The Four Chaplains were four U.S. Army chaplains who sacrificed their lives to save others in the North Atlantic on February 3, 1942. This remarkable story of unity, courage, and selflessness exemplifies the highest ideals of human spirit. The chaplains came from different religious backgrounds, but their shared commitment to serving others transcended these differences.

Retired Navy Captain Lou Cavaliere, chair emeritus of The Chapel of the Four Chaplains at the Philadelphia Navy Yard, joins us to share the full story of the four American heroes who gave away their life jackets to save the lives of sailors aboard the SS Dorchester in World War II.

On the fateful night of February 3, 1943, SS Dorchester, a transport ship carrying over 900 soldiers and civilians, was en route to Greenland. Among the passengers were four chaplains: Methodist Reverend George L. Fox, Rabbi Alexander D. Goode, Catholic Priest John P. Washington, and Reformed Church in America Reverend Clark V. Poling. The ship was sailing through the frigid waters of the North Atlantic when it was struck by a German U-boat torpedo.

As chaos unfolded, the chaplains immediately began helping the frightened and disoriented soldiers. They distributed life jackets, provided comfort, and, most significantly, offered prayers to those in need. The supply of life jackets, however, was insufficient, and the chaplains quickly realized that they had to make the ultimate sacrifice. In an extraordinary act of heroism, each chaplain gave his own life jacket to a soldier, ensuring that others had a chance to survive.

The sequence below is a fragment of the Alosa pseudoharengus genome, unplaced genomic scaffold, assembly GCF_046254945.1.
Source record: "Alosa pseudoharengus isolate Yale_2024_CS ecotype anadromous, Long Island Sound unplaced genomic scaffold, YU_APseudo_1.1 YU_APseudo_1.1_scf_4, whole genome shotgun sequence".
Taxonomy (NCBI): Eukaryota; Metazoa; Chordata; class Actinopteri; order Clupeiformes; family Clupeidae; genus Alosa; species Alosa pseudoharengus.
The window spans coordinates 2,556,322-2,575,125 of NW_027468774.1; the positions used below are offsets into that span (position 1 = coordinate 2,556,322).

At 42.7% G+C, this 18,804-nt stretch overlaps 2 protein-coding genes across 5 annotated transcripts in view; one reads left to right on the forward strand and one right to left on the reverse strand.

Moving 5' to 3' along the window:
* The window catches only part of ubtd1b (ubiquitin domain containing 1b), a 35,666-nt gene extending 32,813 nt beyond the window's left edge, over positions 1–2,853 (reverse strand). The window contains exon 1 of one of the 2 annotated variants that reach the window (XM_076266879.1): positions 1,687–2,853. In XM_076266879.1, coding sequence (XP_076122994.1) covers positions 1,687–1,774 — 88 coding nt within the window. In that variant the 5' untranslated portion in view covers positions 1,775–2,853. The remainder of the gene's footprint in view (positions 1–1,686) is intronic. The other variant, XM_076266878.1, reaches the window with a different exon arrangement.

As the Dorchester sank beneath the icy waters, the four chaplains were last seen linked arm in arm, praying together and singing hymns. Their unity in the face of impending doom left an indelible mark on the survivors, who bore witness to this selfless act of solidarity.

The sacrifice of the Four Chaplains became a symbol of hope and inspiration during a dark time in World War II. In recognition of their extraordinary bravery and devotion, the U.S. Congress posthumously awarded the Distinguished Service Cross and Purple Heart to the Four Chaplains. Additionally, various honors and memorials were established to commemorate their sacrifice.

The Chapel of the Four Chaplains, dedicated in their memory, stands as a testament to the enduring legacy of these men who, in the face of death, prioritized the welfare of others over their own lives. Beyond the military context, the story of the Four Chaplains has become a powerful symbol of interfaith harmony. Their different religious backgrounds – Methodist, Jewish, Catholic, and Reformed Church – reflect the diversity of America, and their unity in the face of tragedy emphasizes the common humanity that binds people together.